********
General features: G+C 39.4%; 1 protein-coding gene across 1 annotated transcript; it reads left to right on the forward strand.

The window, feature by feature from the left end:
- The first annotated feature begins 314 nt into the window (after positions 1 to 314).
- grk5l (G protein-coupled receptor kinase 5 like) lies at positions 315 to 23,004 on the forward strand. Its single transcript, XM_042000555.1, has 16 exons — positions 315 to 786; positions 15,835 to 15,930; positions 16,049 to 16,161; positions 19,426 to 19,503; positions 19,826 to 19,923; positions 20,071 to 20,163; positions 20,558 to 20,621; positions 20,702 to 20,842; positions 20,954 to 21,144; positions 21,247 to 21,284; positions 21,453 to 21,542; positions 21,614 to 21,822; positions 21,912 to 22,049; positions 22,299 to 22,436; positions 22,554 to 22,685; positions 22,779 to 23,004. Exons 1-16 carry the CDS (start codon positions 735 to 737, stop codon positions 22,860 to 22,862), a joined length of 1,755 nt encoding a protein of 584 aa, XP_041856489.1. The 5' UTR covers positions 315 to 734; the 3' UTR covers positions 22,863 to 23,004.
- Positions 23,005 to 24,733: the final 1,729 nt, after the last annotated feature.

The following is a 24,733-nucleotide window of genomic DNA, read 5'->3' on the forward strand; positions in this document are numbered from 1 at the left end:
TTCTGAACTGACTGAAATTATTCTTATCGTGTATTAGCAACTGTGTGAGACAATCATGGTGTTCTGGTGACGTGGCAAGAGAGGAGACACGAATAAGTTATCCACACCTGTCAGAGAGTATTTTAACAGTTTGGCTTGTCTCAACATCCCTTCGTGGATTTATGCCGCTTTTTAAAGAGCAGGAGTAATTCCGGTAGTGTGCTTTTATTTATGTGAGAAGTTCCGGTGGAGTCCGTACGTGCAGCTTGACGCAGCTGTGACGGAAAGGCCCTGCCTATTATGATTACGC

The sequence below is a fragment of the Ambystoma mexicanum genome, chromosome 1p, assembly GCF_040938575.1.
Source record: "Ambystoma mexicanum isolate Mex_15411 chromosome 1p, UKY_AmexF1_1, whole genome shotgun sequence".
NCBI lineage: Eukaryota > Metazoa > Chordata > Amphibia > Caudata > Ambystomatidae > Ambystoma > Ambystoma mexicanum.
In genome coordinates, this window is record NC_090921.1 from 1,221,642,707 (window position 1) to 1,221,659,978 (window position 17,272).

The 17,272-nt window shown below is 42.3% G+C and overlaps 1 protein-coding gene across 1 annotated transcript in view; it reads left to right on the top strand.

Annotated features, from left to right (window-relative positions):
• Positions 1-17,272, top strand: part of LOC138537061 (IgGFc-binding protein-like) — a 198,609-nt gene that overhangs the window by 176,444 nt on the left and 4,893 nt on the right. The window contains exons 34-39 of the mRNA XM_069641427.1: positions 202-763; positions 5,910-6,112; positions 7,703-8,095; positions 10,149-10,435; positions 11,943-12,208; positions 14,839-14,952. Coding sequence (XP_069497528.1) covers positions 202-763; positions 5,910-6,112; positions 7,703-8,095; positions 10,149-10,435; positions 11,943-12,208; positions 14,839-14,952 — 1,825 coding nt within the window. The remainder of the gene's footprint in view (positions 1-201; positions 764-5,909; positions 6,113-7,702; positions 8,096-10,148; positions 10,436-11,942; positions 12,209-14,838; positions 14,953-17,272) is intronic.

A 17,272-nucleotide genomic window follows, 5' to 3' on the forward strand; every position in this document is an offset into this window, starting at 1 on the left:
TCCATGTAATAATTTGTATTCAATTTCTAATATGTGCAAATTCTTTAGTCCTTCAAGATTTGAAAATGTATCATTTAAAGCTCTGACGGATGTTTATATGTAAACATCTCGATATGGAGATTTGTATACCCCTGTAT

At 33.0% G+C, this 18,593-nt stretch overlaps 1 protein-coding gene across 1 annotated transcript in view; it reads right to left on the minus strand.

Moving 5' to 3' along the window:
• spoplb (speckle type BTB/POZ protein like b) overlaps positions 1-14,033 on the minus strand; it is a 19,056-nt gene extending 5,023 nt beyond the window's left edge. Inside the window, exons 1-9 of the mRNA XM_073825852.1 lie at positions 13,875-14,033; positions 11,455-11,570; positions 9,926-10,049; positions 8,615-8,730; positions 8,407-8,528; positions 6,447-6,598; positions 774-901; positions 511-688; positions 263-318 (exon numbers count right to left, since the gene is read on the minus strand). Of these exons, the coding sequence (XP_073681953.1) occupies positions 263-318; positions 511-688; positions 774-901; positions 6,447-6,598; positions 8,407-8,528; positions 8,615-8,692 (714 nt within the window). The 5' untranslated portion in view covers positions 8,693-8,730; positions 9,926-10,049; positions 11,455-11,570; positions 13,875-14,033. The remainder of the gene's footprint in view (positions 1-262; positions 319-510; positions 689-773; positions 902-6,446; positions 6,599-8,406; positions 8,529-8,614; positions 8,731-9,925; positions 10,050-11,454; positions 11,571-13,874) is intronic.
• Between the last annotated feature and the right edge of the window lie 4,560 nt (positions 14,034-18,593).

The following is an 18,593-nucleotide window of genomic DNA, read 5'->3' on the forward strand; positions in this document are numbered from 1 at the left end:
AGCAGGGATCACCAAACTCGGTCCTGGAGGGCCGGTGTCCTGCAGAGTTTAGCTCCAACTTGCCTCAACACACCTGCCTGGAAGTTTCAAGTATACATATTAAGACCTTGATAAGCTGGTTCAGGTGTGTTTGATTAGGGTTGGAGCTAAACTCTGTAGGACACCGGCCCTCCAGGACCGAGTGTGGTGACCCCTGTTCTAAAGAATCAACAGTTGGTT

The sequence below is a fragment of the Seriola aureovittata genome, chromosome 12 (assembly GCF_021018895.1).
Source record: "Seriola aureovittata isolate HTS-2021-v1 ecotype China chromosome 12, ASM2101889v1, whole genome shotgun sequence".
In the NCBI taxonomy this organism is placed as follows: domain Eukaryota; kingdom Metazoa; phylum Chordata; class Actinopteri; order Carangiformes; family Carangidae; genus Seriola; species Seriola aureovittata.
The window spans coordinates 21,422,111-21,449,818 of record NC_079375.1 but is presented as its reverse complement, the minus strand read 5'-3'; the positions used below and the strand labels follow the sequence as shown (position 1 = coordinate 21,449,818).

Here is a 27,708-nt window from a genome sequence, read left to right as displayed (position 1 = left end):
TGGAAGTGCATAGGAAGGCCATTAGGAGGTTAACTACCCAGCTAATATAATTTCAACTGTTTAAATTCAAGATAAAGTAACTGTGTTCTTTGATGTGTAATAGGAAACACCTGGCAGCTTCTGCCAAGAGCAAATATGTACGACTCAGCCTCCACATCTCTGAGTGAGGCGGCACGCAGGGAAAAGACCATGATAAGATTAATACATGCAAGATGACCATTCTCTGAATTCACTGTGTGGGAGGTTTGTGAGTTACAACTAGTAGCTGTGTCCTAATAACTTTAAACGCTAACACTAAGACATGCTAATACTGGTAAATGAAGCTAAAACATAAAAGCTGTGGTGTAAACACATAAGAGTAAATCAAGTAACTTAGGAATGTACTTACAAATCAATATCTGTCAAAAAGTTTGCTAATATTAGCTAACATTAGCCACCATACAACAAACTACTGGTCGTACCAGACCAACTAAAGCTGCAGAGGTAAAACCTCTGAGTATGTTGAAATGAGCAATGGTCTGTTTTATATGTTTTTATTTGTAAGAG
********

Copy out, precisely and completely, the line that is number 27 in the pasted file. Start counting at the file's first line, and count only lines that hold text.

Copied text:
Here is a 27,708-nt window from a genome sequence, read left to right as displayed (position 1 = left end):